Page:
When animal spirits are dead, the (Western) economy as a whole is deleveraging and the weight of the debt burden guarantees sub-par growth, this is not a broadly inflationary environment. Just ask Japan. In a balance sheet recession, you can’t just switch on inflation.

    But for the reasons above, I believe QE3+ is a certainty.

  19. “there is no shortage of folk who see in this crisis the demise of liberal democracy and free market capitalism itself”

    I don’t understand why this is the end of liberal democracy… I can understand why capitalism [the way it’s been played] has become a symbol of corruption.

    But I thought the trend would be toward liberal democracy… ie the progressive left.

    Somebody please explain what the author means.

  20. I see no solutions, short of mandating all firms to cut everyone’s hours by say 25 to 33% and then requiring them to hire extra workers to make up for it.

    I admit this is a truly bizarro solution, but as I see it, it will be the unemployed who will lead the societal breakdown, best to minimize this ‘somehow’ through some sort of shared sacrifice that although we will all be earning less at least more will be employed. In order to reduce training expenses for firms all training of the unemployed would initially be unpaid.

    Not at all anything like a coherent solution, merely something aimed at reducing great depression style unemployment. Perhaps the reduced hours might spawn innovation as people find time to tinker in the garden shed as it were?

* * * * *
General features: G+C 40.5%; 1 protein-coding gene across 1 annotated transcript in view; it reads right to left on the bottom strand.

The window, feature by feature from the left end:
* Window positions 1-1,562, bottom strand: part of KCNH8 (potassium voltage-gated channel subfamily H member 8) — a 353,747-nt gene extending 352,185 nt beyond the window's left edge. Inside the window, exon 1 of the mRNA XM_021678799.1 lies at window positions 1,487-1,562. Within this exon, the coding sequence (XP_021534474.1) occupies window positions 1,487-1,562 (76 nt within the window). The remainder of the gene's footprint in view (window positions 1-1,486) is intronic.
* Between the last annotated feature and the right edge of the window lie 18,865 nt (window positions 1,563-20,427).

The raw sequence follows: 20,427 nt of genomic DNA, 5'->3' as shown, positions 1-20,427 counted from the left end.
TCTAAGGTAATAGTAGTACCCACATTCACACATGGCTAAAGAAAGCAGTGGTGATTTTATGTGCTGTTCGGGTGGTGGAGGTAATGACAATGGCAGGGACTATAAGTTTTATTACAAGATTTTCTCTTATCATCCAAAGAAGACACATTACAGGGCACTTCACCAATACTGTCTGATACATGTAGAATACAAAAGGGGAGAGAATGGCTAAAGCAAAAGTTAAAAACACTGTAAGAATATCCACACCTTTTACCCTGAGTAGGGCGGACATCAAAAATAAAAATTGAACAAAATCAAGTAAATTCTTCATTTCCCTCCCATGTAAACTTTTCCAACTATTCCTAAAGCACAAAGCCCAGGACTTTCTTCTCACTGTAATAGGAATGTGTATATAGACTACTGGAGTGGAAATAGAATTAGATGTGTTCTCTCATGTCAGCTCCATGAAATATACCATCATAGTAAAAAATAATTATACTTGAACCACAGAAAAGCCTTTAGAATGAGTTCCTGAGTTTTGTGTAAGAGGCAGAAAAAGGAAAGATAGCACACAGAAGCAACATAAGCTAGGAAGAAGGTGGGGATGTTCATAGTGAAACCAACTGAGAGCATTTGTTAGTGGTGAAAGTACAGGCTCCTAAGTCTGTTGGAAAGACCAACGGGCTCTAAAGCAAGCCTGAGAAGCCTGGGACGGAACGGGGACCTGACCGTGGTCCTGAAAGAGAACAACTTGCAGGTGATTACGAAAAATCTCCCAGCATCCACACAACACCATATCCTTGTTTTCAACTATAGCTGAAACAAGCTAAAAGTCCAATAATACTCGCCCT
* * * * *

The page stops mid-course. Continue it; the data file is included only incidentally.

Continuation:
• The current level of unemployment is still low by any comparison with the longer term dating back to the mid 70’s
      http://www.rba.gov.au/publications/confs/1998/borland-kennedy.pdf

      I was a callow (and unemployable) youth back in days when it was nudging 10%. I don’t remember anyone with a job offering to share a job or their wages with me but I also don’t remember there being riots on the streets as a consequence. Many of us decided to useful things while we waited for the jobs situation to improve, including going to Uni….and at that time, the govt did us a favour and provided it free of charge.
      In hindsight, that decision, based on a lack of work, was a life changer for me, and perhaps indicative of what will happen in the event unemployment rises again toward 10%….people adjust their lives accordingly.